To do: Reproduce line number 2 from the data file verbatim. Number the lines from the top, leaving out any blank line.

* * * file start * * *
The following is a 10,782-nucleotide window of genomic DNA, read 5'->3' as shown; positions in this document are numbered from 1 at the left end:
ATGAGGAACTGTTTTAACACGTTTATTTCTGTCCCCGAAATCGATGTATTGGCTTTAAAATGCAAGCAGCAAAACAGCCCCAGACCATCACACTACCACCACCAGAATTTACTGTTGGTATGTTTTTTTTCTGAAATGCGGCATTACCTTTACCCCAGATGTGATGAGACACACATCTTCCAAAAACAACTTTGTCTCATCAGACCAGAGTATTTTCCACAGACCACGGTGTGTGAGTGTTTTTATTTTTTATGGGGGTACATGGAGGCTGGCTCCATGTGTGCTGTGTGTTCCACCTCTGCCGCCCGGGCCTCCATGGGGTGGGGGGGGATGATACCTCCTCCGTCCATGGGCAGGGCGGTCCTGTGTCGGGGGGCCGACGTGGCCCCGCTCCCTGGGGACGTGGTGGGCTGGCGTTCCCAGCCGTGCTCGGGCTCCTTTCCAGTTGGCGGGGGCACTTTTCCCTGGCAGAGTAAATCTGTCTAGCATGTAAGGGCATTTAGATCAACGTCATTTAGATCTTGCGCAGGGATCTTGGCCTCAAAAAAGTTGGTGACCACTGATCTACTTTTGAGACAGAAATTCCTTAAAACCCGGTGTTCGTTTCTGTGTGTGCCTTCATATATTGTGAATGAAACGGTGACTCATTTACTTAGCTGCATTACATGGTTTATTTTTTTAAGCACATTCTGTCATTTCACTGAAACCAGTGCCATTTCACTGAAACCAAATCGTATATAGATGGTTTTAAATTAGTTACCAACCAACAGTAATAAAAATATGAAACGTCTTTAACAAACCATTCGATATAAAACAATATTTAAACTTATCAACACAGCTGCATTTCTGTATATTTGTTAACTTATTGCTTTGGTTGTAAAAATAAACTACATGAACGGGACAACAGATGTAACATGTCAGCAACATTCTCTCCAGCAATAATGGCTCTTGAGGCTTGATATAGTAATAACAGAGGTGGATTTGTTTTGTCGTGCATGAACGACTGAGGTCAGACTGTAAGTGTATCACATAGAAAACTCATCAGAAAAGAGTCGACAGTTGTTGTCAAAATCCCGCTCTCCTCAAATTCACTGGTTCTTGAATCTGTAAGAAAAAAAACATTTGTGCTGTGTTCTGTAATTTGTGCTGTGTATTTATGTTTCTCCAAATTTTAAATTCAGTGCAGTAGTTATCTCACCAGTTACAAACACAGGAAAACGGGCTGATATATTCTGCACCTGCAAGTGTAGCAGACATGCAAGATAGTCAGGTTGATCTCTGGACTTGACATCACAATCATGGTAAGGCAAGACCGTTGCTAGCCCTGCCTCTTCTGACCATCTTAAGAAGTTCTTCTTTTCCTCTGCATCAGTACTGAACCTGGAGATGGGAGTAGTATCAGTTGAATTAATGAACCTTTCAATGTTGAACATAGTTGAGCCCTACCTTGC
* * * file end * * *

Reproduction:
ATGAGGAACTGTTTTAACACGTTTATTTCTGTCCCCGAAATCGATGTATTGGCTTTAAAATGCAAGCAGCAAAACAGCCCCAGACCATCACACTACCACCACCAGAATTTACTGTTGGTATGTTTTTTTTCTGAAATGCGGCATTACCTTTACCCCAGATGTGATGAGACACACATCTTCCAAAAACAACTTTGTCTCATCAGACCAGAGTATTTTCCACAGACCACGGTGTGTGAGTGTTTTTATTTTTTATGGGGGTACATGGAGGCTGGCTCCATGTGTGCTGTGTGTTCCACCTCTGCCGCCCGGGCCTCCATGGGGTGGGGGGGGATGATACCTCCTCCGTCCATGGGCAGGGCGGTCCTGTGTCGGGGGGCCGACGTGGCCCCGCTCCCTGGGGACGTGGTGGGCTGGCGTTCCCAGCCGTGCTCGGGCTCCTTTCCAGTTGGCGGGGGCACTTTTCCCTGGCAGAGTAAATCTGTCTAGCATGTAAGGGCATTTAGATCAACGTCATTTAGATCTTGCGCAGGGATCTTGGCCTCAAAAAAGTTGGTGACCACTGATCTACTTTTGAGACAGAAATTCCTTAAAACCCGGTGTTCGTTTCTGTGTGTGCCTTCATATATTGTGAATGAAACGGTGACTCATTTACTTAGCTGCATTACATGGTTTATTTTTTTAAGCACATTCTGTCATTTCACTGAAACCAGTGCCATTTCACTGAAACCAAATCGTATATAGATGGTTTTAAATTAGTTACCAACCAACAGTAATAAAAATATGAAACGTCTTTAACAAACCATTCGATATAAAACAATATTTAAACTTATCAACACAGCTGCATTTCTGTATATTTGTTAACTTATTGCTTTGGTTGTAAAAATAAACTACATGAACGGGACAACAGATGTAACATGTCAGCAACATTCTCTCCAGCAATAATGGCTCTTGAGGCTTGATATAGTAATAACAGAGGTGGATTTGTTTTGTCGTGCATGAACGACTGAGGTCAGACTGTAAGTGTATCACATAGAAAACTCATCAGAAAAGAGTCGACAGTTGTTGTCAAAATCCCGCTCTCCTCAAATTCACTGGTTCTTGAATCTGTAAGAAAAAAAACATTTGTGCTGTGTTCTGTAATTTGTGCTGTGTATTTATGTTTCTCCAAATTTTAAATTCAGTGCAGTAGTTATCTCACCAGTTACAAACACAGGAAAACGGGCTGATATATTCTGCACCTGCAAGTGTAGCAGACATGCAAGATAGTCAGGTTGATCTCTGGACTTGACATCACAATCATGGTAAGGCAAGACCGTTGCTAGCCCTGCCTCTTCTGACCATCTTAAGAAGTTCTTCTTTTCCTCTGCATCAGTACTGAACCTGGAGATGGGAGTAGTATCAGTTGAATTAATGAACCTTTCAATGTTGAACATAGTTGAGCCCTACCTTGC